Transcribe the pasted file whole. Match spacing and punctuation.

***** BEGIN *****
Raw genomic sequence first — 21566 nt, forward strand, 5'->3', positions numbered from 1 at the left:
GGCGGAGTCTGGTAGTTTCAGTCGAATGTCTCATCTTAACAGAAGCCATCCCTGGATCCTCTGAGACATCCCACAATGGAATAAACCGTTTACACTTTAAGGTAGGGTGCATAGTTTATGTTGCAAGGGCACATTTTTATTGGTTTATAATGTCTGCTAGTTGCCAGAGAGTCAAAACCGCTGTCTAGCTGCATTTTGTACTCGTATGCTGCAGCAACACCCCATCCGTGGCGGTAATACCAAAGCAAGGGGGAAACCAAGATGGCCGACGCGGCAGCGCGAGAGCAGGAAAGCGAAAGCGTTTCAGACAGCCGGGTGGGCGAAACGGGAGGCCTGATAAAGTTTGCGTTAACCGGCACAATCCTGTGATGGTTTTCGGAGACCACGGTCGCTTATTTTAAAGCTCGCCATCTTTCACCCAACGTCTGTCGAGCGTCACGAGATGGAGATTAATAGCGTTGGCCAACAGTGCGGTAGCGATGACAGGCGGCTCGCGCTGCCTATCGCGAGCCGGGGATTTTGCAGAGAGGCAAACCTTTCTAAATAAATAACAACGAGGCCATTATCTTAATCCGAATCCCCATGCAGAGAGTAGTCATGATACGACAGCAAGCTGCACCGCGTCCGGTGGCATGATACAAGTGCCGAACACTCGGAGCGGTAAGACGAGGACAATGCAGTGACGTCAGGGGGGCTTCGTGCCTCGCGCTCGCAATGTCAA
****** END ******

Raw genomic sequence first — 21566 nt, forward strand, 5'->3', positions numbered from 1 at the left:
GGCGGAGTCTGGTAGTTTCAGTCGAATGTCTCATCTTAACAGAAGCCATCCCTGGATCCTCTGAGACATCCCACAATGGAATAAACCGTTTACACTTTAAGGTAGGGTGCATAGTTTATGTTGCAAGGGCACATTTTTATTGGTTTATAATGTCTGCTAGTTGCCAGAGAGTCAAAACCGCTGTCTAGCTGCATTTTGTACTCGTATGCTGCAGCAACACCCCATCCGTGGCGGTAATACCAAAGCAAGGGGGAAACCAAGATGGCCGACGCGGCAGCGCGAGAGCAGGAAAGCGAAAGCGTTTCAGACAGCCGGGTGGGCGAAACGGGAGGCCTGATAAAGTTTGCGTTAACCGGCACAATCCTGTGATGGTTTTCGGAGACCACGGTCGCTTATTTTAAAGCTCGCCATCTTTCACCCAACGTCTGTCGAGCGTCACGAGATGGAGATTAATAGCGTTGGCCAACAGTGCGGTAGCGATGACAGGCGGCTCGCGCTGCCTATCGCGAGCCGGGGATTTTGCAGAGAGGCAAACCTTTCTAAATAAATAACAACGAGGCCATTATCTTAATCCGAATCCCCATGCAGAGAGTAGTCATGATACGACAGCAAGCTGCACCGCGTCCGGTGGCATGATACAAGTGCCGAACACTCGGAGCGGTAAGACGAGGACAATGCAGTGACGTCAGGGGGGCTTCGTGCCTCGCGCTCGCAATGTCAA